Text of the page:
London After Midnight

One of the acts appearing this June at Salt Lake City's yearly Dark Arts Festival ( is the Los Angeles-based LONDON AFTER MIDNIGHT ( Sean Brennan formed the band in 1989, and while official releases have been scarce during the life of the band (only 4 full-length offerings since 1992), they are currently touring in support of their latest offering, "Violent Acts of Beauty," which was released earlier this year on Metropolis Records. While the group has been somewhat of a revolving door for musicians, the mainstay has been Mr. Brennan, who was kind enough to grant SLUG an interview via e-mail in anticipation of their appearance here in Salt Lake.

SLUG: Let's start with the obvious stuff ... give some insight into the new London After Midnight release, "Violent Acts of Beauty"; what was the inspiration for the release?

BRENNAN: The CD, specifically the song "Feeling Fascist?" is set up as the struggle against fascism, which is really what we're facing today in the USA. Socialism can be seen as an opposite to fascism, so artistically I used Soviet-era art to present the concept visually; the people taking back the power from the corrupt. The title itself was a sort of perversion of the bumper stickers we see so much in the US that say "Practice random kindness and senseless acts of beauty." While the rationale behind them is OK, people here in the US think you don't have to actually act to make things better.

Violent Acts of Beauty wasn't intended to be a concept album, but listening to it as a whole, I saw how the songs work together as a concept in addition to working individually. Each song carries things further, with the problems being laid out at the start, the resulting reaction, and people blaming some other cause for their situations and so on, so there is a progression. People can change things for the better if they wanted to, but few really want to do what needs to be done to make positive changes in the world. That is the overall message to carry away from this album. SLUG: It's well known that you are quite vocal in your political and social beliefs; is London After Midnight the "perfect vehicle" for you to convey these beliefs?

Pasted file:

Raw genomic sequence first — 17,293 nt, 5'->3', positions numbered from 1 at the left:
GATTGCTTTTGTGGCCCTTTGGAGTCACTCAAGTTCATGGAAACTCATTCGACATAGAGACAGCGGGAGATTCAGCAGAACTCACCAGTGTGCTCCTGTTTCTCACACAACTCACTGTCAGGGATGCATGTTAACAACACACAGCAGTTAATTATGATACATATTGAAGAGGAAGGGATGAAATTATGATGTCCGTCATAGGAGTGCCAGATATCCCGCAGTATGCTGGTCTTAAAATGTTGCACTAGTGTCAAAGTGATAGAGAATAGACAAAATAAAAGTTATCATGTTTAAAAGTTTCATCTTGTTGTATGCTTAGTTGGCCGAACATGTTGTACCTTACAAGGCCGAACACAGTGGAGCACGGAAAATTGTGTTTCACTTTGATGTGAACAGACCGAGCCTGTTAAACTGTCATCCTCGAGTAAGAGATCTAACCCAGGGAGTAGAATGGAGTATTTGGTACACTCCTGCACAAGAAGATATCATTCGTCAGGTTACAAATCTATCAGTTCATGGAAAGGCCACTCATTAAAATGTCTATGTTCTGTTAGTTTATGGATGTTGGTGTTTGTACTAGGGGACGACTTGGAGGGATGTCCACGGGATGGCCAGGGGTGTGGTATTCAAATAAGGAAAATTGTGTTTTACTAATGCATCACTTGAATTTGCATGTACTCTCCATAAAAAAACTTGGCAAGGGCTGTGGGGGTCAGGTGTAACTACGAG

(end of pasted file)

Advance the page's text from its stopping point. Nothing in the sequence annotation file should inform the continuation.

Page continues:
BRENNAN: There is a long history of political music from Bob Dylan to The Beatles to The Sex Pistols to Rage Against the Machine and so on. I think there is a huge audience and desire among listeners for music with passion and a message, rather than music that's empty and all about ego, like so much music is now.

SLUG: I have read that London After Midnight doesn't necessarily appreciate the "goth" label, which I completely support...what are your feelings on labeling and pigeonholing of music nowadays?